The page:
07 December 2008

Forward... MARCH!

Yes, I think we've got to EMBRACE IT.

The New York Times Sunday magazine has a lovely article this weekend. It's the second weekend in a row where the NYTimes puts a scare on the media. Last weekend, it told the world the dirty secret that we've all known for awhile: tv stations are getting rid of high priced talent. That's nothing new. It's been the established pattern of every recession ever seen, so why would this one be different?

This week's scare puts all the cards on the table for all media everywhere. It says basically, get with the new media or get ready to fade away. It sorta reminds me of the elves in the Lord of the Rings who say that they will "fall in to shadow and go to the North."

Before we fall upon our swords on behalf of righteous journalists, let's think this through. Why would we NOT want to use twitter? Why would we not want to put up a profile on facebook and market the #!$!&%!! out of it? Market ourselves? Our abilities, talents, people, viewpoints and the fascinating quirks we see in the world around us?

I read a quote once from Anais Nin where she was talking about coming to a turning point in her life. She stood poised on the precipice of a great decision, questioning whether to go forward or back in that moment. She said she finally moved forward realizing that her fear of going back or even standing still was greater than her fear of moving forward into the unknown.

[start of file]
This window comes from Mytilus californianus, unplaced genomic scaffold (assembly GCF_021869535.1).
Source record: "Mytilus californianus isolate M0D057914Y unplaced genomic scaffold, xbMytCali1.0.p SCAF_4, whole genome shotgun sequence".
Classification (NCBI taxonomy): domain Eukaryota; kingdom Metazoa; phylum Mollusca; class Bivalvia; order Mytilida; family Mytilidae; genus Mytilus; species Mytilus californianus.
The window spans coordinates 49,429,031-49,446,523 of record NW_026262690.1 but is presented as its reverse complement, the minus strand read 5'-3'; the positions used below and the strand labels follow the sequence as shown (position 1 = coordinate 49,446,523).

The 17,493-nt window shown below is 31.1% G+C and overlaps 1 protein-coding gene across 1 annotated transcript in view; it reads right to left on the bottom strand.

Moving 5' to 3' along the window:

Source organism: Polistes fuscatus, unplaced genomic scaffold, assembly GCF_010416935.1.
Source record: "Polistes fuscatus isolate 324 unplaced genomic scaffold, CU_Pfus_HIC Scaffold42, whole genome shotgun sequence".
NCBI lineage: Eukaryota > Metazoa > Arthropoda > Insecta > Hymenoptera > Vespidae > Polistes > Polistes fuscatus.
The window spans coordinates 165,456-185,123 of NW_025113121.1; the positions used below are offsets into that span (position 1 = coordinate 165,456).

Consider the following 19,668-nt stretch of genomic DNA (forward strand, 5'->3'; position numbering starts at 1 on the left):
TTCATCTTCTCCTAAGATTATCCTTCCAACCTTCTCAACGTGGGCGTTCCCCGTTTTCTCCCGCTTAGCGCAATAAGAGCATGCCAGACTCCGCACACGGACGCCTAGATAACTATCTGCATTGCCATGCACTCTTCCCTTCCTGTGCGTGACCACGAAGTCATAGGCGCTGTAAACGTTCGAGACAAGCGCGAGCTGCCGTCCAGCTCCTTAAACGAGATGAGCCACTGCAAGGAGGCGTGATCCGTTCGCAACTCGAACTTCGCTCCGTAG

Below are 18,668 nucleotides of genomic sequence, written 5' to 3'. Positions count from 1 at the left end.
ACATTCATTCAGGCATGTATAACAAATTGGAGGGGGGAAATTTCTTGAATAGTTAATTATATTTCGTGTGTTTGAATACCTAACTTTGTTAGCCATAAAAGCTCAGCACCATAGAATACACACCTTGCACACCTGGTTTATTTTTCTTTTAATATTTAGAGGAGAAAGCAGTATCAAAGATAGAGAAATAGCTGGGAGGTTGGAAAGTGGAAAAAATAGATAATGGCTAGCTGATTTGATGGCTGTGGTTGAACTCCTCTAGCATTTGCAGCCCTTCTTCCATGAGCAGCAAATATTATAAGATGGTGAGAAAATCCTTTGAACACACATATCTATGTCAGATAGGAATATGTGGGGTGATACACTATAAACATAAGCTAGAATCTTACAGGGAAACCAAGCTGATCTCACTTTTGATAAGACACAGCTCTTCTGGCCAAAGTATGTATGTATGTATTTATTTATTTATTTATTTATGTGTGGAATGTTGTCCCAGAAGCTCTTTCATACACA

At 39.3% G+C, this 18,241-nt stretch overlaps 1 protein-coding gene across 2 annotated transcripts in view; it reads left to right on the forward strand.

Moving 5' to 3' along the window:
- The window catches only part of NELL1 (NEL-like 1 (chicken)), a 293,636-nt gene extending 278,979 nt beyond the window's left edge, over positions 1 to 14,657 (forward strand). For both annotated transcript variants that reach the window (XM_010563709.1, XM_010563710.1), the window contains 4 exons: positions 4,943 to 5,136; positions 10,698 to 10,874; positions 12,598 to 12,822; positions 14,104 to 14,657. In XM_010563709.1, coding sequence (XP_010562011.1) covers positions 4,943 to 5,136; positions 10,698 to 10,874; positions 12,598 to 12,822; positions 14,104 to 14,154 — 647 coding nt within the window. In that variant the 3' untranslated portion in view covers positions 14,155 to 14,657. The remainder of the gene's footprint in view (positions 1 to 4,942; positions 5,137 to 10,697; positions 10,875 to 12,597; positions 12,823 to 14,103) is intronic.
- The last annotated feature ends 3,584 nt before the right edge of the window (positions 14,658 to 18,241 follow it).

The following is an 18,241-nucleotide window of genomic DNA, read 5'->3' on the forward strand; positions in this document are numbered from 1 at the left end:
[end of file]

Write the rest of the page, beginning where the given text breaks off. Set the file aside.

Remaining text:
I think that's admirable. If we were afraid as journalists, we'd all be working in tiny little places, never moving forward. But instead we surge forward, looking for new challenges. Isn't it better to bruise your knuckles knocking on the door rather than to sit quietly and never ask?

And think about it. In every great story, does the hero or heroine ever find happiness by going back? No, they move forward. They go with confidence, strength, and a positive attitude, but by golly, they go FORWARD. And lean into it.
The Times blogger closes with this comment, "For old-media types, mental flexibility could be the No. 1 happiness secret we have been missing." I think that's really true. We trained and worked so hard that we're afraid of letting go of what we learned to try something new. But the truth is that if we examine the new media, we find new ways to offer our content to new receivers. Embrace, people! EMBRACE!
Of course Anais never had a blackberry, did she? Yeah sure, facebook-twitter-ning-RSS and farking are a little scary to some. But me? I sorta... digg it.


Echo said...

I've been thinking a lot about this too. When you see the newspaper owner out in Cali outsourcing the compilation of calendar listings to someone in India, or my media friends here in Jersey who are taking the buyouts; the whole scene reminds me of a forest fire. It is necessary to revitalize the flora and fauna--but it's not a pretty process. We in the news/marketing/pr business have to rethink the way we do things and embrace the constantly evolving technology. Sticking your head in the sand is not an option for survival.

RebeckerOnline said...

Well written and true. I'm in the e-learning industry and we are embracing it all, but sometimes when we implement the new ideas we do so using old methods - thus polluting the idea and protecting our positions.